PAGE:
historyThe Origins of The Hope Valley

Approximately 350 million years ago, Derbyshire was under water.  The landmass that now forms Great Britain was close to the equator and this area was an ocean floor.  Over time, limestone was formed from the fossilised remains of dead sea plants and animals. Peveril Castle, for example, stands on a fossilised barrier reef.  Around 50 million years later, what is now the Scottish Highlands was the source of a river that flowed down through what is now Derbyshire.  The rock we know as shale is actually the sediment of this river and the Hope Valley was formed by the erosion of this sediment. 

Mam Tor LayersOver many thousands of years the sediment and the limestone set down in layers.  Mam Tor, overlooking the valley from the top of
Castleton, was formed in this way.  The softer shale moves between the harder gritstone, making Mam Tor quite unstable and giving it the nickname The Shivering Mountain.  

Millstone Grit is formed from sand and pebbles, which became sandbanks and, over time, sandstone.  Millstone Grit is what was used to make the millstones to grind grain, hence the name.  It has not eroded in the same way as the softer limestone and can be seen today as many of the 'edges' in the Hope Valley.

Like much of the world millions of years ago, there was volcanic activity in the area. Two types of rock - basalt and dolerite - are found nearby.  

Stanage EdgeAt one point, movement underground raised the sea floor and it formed a dome.  This placed great stress on the rock, especially the limestone, and cracks began to appear.  Exposed rock began to erode. Part of this dome is what we now know as Stanage Edge, which lies above

Over millions of years, the rocks were worn away.  Several Ice Ages came and went, and the land was frozen and warmed, frozen and warmed.  Rocks were carried by glacial activity and deposited freely around the area.  Each time the world warmed, fast flowing rivers deepened the valley, creating the scene as we see it today.  The limestone cracked and the faults grew into caves.

Around 270 million years ago, possibly as a result of volcanic activity, hot liquid crystallised into minerals inside the limestone.  One of these is the famous
Blue John, found only in this area.

The History of The Hope Valley

The Hope Valley takes its name from the village of Hope, which sits approximately halfway along the valley, where the river Noe and the Peakshole meet, and was once the most important village in the area.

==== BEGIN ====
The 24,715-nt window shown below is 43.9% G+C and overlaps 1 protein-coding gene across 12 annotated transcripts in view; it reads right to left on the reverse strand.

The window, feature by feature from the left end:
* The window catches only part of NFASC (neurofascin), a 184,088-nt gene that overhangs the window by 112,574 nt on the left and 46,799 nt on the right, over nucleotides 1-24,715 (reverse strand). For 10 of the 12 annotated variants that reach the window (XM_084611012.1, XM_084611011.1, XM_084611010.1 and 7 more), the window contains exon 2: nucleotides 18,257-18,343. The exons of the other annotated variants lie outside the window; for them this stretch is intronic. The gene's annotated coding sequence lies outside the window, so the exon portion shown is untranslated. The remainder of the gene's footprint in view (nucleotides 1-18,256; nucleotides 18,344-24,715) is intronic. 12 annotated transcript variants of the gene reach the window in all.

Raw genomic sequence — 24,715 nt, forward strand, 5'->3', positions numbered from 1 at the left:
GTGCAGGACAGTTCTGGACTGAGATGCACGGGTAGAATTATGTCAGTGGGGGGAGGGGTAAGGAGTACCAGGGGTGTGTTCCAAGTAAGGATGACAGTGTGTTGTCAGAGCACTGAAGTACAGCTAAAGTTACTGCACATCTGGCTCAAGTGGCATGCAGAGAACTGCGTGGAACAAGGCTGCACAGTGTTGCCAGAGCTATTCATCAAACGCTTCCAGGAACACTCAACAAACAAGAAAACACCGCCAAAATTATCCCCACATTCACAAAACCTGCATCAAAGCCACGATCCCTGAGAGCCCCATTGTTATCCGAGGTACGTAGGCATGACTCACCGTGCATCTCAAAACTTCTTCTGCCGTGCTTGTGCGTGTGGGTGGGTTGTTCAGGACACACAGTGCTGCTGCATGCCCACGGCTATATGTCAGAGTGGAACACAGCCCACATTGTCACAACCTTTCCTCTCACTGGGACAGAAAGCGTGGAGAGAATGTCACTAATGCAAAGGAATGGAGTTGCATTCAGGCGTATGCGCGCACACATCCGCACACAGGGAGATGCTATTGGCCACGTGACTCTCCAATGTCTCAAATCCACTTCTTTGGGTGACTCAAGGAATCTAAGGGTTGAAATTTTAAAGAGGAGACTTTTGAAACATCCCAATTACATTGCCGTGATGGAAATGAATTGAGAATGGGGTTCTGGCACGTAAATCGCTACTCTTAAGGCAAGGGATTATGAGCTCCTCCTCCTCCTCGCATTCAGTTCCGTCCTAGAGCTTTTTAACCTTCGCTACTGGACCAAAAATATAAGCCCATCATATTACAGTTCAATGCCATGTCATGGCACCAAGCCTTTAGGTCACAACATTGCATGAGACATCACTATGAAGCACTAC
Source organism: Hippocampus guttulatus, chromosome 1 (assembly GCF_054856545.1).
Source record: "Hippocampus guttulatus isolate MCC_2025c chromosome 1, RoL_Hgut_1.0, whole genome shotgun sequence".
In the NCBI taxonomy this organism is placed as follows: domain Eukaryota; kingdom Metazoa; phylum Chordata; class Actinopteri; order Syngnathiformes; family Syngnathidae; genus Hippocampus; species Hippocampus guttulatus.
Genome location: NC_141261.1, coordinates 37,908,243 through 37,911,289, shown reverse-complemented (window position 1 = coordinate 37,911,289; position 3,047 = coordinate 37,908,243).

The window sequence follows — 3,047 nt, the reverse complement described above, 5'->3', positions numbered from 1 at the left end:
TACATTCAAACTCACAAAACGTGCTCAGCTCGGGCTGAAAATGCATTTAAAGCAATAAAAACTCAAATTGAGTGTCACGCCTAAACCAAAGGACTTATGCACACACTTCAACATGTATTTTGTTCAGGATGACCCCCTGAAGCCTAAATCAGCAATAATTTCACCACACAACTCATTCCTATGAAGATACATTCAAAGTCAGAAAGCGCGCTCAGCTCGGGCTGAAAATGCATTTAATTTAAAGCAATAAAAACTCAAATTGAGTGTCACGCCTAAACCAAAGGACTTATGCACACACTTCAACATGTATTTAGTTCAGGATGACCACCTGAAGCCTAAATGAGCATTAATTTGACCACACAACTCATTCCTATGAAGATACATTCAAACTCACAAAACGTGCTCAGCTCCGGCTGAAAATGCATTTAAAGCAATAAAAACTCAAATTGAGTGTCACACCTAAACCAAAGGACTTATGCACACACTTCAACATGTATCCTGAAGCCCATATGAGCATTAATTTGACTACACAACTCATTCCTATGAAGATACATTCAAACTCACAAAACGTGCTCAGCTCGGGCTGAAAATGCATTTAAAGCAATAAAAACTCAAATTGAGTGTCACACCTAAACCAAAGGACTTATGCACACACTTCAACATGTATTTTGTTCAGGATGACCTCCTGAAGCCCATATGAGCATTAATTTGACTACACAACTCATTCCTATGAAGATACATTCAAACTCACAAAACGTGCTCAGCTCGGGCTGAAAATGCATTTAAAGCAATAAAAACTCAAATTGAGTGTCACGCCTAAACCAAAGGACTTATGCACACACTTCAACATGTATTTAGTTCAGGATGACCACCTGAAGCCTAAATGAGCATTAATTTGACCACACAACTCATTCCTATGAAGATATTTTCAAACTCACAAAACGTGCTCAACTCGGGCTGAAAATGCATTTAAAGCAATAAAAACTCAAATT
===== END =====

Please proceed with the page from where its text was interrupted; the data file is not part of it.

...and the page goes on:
The church at HopeThe village has remained Hope for over a thousand years, which is highly unusual. The earliest mention of the area was in 926ad, where it was recorded that a nearby battle was won by King Athelstan.  In the Domesday Book, it is noted that Hope had a church and priest (a rarity in Derbyshire in those times), which gives an idea of its importance.  This importance is possibly due to the fact that it lies in the Royal Forest Of The Peak, which was a royal hunting forest.   

The ancient trading route The Portway, crosses nearby.  The village probably developed at the point where The Portway intersected with an ancient east-west road.  Later, in medieval times, that r
oad would be used in the transportation of salt and other goods.

Peveril Castle

Peveril Castleknown in the Middle Ages as Castle Peak, Peveril Castle was built in the 11th Century and sits high above the picturesque village of Castleton.  Its purpose was to allow for the watching over of what was then known as the Royal Forest of the Peak.  It was named after William Peveril, who is widely thought to have been an illegitimate son of William the Conqueror.  Henry II was a visitor to Peveril Castle, although he became wary of Peveril's 'independence' - presumably he felt him to be a threat - and confiscated the estate in 1155. It later fell to ruin and only the keep remained usable.  No longer of strategic importance, it was turned into a prison and courthouse.  Parts of it were also used to shelter cattle. Today it is owned by English Heritage and is open to any member of the public who is able or willing to tackle the extremely steep climb!


Wooden Pole
It has been said that this wooden pole,  which stands on the Longshaw Estate, by White Edge, marks the site of the last public hanging in this area

The First Settlers...  CLICK HERE to read more about the history of the Hope Valley, Derbyshire

HHS Line


castleton historical society